Research at IISER Pune have synthesised a new type of anode material that offers promise of a battery that can be charged quickly and retain the charge for longer duration of travel, thus making frequent charging unnecessary for electric vehicles. The drop in charge even when the battery is charged rapidly is higher than graphite anode.
One of the factors that determine the success of electric vehicles is the availability of batteries that can be charged quickly and retain enough charge to make long distance travel possible per charge. Researchers at the Indian Institute of Science Education and Research (IISER) Pune have synthesised a new type of anode material to make such a battery possible.
Unlike graphite anode-containing lithium ion batteries that have capacity of just 372mAh/gram, the anode synthesised by IISER researchers has double the capacity of about 720mAh/gram. “The capacity remained the same even after 1,000 charge-discharge cycles,” says Kingshuk Roy from the Department of Chemistry at IISER Pune and one of the first authors of the paper.
The high capacity was seen when the rate of charging/discharging was 100mA/gram. But when the battery was charged quickly (1A/gram), the capacity reduced by about 20% (about 580mAh/gram).
“So even when the battery is charged quickly, it can still store about 80% charge,” says Prof. Ramanathan Vaidhyanathan from the Department of Chemistry at IISER Pune. “And even when the battery was charged rapidly (2A/gram), the capacity was still around 500mAh/gram, which is much higher than the graphite-containing battery.” He is one of the corresponding authors of a paper published in the journal Advanced Energy Materials.
“The performance of the anode material is good in terms of capacity and stability,” says Dr. Satishchandra Ogale from the Department of Physics at IISER Pune and the other corresponding author. “Graphite is cheaper and lithium ions can easily be inserted into graphite. But unlike the novel anode material, graphite can’t be tuned.”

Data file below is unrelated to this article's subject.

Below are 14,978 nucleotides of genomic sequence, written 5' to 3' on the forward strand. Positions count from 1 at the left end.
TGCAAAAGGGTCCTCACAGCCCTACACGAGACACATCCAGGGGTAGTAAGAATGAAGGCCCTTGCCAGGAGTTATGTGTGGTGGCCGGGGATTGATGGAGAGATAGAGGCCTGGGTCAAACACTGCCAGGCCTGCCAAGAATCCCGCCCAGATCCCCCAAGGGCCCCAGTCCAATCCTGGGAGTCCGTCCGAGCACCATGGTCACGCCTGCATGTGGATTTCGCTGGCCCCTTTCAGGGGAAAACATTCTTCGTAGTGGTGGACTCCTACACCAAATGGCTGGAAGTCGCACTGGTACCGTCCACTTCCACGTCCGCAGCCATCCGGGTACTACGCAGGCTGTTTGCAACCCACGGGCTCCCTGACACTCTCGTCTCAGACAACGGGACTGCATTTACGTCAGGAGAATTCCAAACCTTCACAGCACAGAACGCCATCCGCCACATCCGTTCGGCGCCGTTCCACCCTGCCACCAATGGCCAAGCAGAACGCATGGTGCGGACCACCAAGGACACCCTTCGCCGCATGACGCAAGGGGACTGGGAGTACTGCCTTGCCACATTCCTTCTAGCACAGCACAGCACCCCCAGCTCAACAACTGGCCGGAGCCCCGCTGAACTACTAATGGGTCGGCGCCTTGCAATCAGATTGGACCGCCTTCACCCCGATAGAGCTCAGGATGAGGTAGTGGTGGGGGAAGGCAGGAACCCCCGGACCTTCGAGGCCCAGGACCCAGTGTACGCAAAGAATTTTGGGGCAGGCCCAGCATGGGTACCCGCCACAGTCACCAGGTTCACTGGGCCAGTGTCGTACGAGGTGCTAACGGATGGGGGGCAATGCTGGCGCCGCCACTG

Testing the anode
The researchers tested the capacity by replacing the graphite anode with the novel material (covalent organic framework) and used lithium metal as the cathode and not lithium cobaltate (LiCoO2), which is normally used as the cathode. “We had tested the anode using a half-cell configuration. To realise the full potential of the novel material it has to be tested in a full-cell configuration,” he says.
When tested in a full-cell configuration, the charge will be lower than what has been observed by the researchers. This is because the kinetics of lithium diffusion will be different depending on the cathode material used and the configuration of the battery.
“The capacity of a graphite anode in a full-cell configuration will be only about 150mAh/gram if the battery is charged quickly (rate of charge is 1A/gram). So with our anode material, even if the capacity drops by 50% in a full-cell configuration, the capacity will be about 360mAh/gram, which is much higher than graphite. This can be confirmed only when we carry out an experiment using full-cell configuration,” says Prof. Vaidhyanathan.
The anode made of a few-layer thick (6-8 layers) nanosheets has pores lined by functional groups capable of interacting with lithium ions. The pores provide an easy path for diffusion of lithium ions and helps access the functional groups, which are sites of lithium ion interaction.
Diffusion of lithium ions
“Optimal interactions allow lithium ions to go in and come out of the nanosheets with ease allowing the anode to discharge easily,” says Sattwick Haldar from the Department of Chemistry, IISER Pune and first author of the paper. “If the interactions are stronger then the discharge will be difficult and in such cases they can’t be used as an anode material.”
The ease with lithium ions go in and come out of the nanosheet anode changes when the time taken to charge the battery changes. When it is charged quickly, the efficiency of lithium ions diffusion drops and capacity of the battery reduces. “In our case, whether the battery charging time is short or long (50mA/gram or 2A/gram), the capacity does not change much,” says Prof. Vaidhyanathan.
The anode was tested in a coin cell and not a bigger battery that would typically be used in electric vehicles. The researchers are trying to scale-up the battery so that it can potentially be used for applications that need higher battery output. “But it has to retain its capacity in full-cell configuration and the cost of make the monomers should also be considered,” he says.